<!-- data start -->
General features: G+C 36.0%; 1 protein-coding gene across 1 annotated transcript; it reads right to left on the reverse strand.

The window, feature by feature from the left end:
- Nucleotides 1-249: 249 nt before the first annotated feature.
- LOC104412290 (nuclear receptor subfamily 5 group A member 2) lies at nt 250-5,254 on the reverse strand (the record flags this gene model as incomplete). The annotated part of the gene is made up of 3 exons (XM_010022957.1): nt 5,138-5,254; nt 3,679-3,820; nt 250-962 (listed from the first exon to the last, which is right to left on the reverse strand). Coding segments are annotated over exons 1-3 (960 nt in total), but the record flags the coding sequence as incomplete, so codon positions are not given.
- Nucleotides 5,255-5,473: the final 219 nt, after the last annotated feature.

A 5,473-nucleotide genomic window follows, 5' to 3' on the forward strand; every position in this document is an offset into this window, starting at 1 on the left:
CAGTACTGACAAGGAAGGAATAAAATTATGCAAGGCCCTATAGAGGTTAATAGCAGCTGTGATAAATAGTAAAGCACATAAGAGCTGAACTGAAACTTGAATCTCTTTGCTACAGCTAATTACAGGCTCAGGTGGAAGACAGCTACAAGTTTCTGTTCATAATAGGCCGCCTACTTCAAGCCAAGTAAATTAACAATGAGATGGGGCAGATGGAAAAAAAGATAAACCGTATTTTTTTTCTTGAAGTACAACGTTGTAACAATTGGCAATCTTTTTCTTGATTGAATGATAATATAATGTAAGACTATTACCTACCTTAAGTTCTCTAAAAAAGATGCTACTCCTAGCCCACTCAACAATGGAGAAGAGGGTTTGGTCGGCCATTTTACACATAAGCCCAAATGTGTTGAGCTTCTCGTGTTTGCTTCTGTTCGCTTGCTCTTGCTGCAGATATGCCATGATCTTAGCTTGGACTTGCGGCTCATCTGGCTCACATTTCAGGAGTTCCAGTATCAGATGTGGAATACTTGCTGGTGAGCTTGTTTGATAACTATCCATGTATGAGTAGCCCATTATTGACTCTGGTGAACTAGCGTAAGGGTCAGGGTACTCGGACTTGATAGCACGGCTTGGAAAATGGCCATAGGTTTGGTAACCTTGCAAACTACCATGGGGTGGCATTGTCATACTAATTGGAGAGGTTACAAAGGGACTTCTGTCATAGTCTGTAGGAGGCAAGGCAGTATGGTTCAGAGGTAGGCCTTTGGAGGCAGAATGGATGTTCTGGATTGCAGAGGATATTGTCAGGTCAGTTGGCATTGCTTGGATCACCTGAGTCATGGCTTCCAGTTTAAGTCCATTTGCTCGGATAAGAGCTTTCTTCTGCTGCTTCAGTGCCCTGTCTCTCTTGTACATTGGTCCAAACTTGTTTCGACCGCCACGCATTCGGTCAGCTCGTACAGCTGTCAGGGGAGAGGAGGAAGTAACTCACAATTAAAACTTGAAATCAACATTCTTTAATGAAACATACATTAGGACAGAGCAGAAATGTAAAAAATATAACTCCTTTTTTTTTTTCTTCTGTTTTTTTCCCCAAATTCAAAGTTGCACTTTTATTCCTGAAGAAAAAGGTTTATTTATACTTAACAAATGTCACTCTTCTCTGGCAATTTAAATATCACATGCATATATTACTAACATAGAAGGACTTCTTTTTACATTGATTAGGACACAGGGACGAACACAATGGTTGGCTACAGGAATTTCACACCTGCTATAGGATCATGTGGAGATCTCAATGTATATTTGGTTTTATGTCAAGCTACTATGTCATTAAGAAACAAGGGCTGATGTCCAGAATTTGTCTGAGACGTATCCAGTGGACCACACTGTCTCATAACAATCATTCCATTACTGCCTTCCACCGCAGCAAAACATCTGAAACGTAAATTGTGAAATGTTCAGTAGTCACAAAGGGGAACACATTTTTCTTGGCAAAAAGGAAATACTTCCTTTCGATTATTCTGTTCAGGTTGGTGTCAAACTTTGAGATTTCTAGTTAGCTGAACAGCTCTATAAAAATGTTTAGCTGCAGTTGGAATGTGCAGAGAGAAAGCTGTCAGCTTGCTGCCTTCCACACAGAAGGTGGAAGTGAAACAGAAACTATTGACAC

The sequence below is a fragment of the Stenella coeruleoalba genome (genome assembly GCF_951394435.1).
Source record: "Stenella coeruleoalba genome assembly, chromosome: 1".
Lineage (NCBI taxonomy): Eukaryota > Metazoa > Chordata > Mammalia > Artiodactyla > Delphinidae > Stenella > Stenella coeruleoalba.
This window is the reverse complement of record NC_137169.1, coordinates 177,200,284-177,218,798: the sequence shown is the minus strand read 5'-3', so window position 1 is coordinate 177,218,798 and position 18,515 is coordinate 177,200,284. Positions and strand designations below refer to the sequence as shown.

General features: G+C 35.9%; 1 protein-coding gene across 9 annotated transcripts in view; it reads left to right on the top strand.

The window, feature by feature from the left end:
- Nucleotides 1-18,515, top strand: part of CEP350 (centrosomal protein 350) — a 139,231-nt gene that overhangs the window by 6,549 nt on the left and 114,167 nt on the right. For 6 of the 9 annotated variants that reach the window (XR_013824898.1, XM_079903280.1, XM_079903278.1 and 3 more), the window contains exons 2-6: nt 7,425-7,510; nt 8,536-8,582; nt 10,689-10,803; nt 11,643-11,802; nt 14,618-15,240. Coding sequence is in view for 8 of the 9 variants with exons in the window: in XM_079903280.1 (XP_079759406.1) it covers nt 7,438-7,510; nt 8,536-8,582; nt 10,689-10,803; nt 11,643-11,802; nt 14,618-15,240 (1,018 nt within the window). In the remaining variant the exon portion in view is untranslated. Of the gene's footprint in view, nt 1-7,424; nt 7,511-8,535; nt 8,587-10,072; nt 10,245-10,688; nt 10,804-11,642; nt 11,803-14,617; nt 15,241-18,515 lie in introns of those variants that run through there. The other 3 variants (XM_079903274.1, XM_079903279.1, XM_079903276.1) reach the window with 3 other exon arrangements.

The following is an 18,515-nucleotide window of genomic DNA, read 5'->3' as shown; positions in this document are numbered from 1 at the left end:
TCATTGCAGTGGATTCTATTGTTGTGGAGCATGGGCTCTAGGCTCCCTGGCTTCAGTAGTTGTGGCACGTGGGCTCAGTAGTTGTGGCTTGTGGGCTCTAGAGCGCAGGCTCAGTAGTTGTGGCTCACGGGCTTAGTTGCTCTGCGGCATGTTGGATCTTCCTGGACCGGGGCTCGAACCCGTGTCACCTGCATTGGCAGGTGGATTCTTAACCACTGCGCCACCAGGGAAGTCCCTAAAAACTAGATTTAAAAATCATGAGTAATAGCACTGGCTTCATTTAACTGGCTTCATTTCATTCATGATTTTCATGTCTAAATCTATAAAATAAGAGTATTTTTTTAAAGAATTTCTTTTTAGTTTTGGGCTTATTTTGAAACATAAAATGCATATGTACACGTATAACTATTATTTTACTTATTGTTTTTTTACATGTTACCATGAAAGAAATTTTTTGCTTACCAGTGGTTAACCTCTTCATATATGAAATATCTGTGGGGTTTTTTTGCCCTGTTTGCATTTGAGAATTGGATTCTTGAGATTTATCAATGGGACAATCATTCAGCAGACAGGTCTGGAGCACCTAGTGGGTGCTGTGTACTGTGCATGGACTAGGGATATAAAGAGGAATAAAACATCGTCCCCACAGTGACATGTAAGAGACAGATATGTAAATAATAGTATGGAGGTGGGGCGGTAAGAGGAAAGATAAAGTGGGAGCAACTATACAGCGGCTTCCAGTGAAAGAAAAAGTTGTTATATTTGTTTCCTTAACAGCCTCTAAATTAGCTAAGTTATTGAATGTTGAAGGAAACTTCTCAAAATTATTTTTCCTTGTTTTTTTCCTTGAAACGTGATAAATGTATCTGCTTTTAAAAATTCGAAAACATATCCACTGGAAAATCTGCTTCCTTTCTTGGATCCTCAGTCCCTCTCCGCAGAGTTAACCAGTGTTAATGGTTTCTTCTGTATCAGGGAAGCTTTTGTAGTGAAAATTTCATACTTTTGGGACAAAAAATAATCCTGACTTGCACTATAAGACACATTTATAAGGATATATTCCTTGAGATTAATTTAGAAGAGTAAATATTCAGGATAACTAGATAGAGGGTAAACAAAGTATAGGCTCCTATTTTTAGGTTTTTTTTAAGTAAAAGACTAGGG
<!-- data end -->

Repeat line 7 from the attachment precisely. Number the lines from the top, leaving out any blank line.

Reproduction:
CAGTACTGACAAGGAAGGAATAAAATTATGCAAGGCCCTATAGAGGTTAATAGCAGCTGTGATAAATAGTAAAGCACATAAGAGCTGAACTGAAACTTGAATCTCTTTGCTACAGCTAATTACAGGCTCAGGTGGAAGACAGCTACAAGTTTCTGTTCATAATAGGCCGCCTACTTCAAGCCAAGTAAATTAACAATGAGATGGGGCAGATGGAAAAAAAGATAAACCGTATTTTTTTTCTTGAAGTACAACGTTGTAACAATTGGCAATCTTTTTCTTGATTGAATGATAATATAATGTAAGACTATTACCTACCTTAAGTTCTCTAAAAAAGATGCTACTCCTAGCCCACTCAACAATGGAGAAGAGGGTTTGGTCGGCCATTTTACACATAAGCCCAAATGTGTTGAGCTTCTCGTGTTTGCTTCTGTTCGCTTGCTCTTGCTGCAGATATGCCATGATCTTAGCTTGGACTTGCGGCTCATCTGGCTCACATTTCAGGAGTTCCAGTATCAGATGTGGAATACTTGCTGGTGAGCTTGTTTGATAACTATCCATGTATGAGTAGCCCATTATTGACTCTGGTGAACTAGCGTAAGGGTCAGGGTACTCGGACTTGATAGCACGGCTTGGAAAATGGCCATAGGTTTGGTAACCTTGCAAACTACCATGGGGTGGCATTGTCATACTAATTGGAGAGGTTACAAAGGGACTTCTGTCATAGTCTGTAGGAGGCAAGGCAGTATGGTTCAGAGGTAGGCCTTTGGAGGCAGAATGGATGTTCTGGATTGCAGAGGATATTGTCAGGTCAGTTGGCATTGCTTGGATCACCTGAGTCATGGCTTCCAGTTTAAGTCCATTTGCTCGGATAAGAGCTTTCTTCTGCTGCTTCAGTGCCCTGTCTCTCTTGTACATTGGTCCAAACTTGTTTCGACCGCCACGCATTCGGTCAGCTCGTACAGCTGTCAGGGGAGAGGAGGAAGTAACTCACAATTAAAACTTGAAATCAACATTCTTTAATGAAACATACATTAGGACAGAGCAGAAATGTAAAAAATATAACTCCTTTTTTTTTTTCTTCTGTTTTTTTCCCCAAATTCAAAGTTGCACTTTTATTCCTGAAGAAAAAGGTTTATTTATACTTAACAAATGTCACTCTTCTCTGGCAATTTAAATATCACATGCATATATTACTAACATAGAAGGACTTCTTTTTACATTGATTAGGACACAGGGACGAACACAATGGTTGGCTACAGGAATTTCACACCTGCTATAGGATCATGTGGAGATCTCAATGTATATTTGGTTTTATGTCAAGCTACTATGTCATTAAGAAACAAGGGCTGATGTCCAGAATTTGTCTGAGACGTATCCAGTGGACCACACTGTCTCATAACAATCATTCCATTACTGCCTTCCACCGCAGCAAAACATCTGAAACGTAAATTGTGAAATGTTCAGTAGTCACAAAGGGGAACACATTTTTCTTGGCAAAAAGGAAATACTTCCTTTCGATTATTCTGTTCAGGTTGGTGTCAAACTTTGAGATTTCTAGTTAGCTGAACAGCTCTATAAAAATGTTTAGCTGCAGTTGGAATGTGCAGAGAGAAAGCTGTCAGCTTGCTGCCTTCCACACAGAAGGTGGAAGTGAAACAGAAACTATTGACAC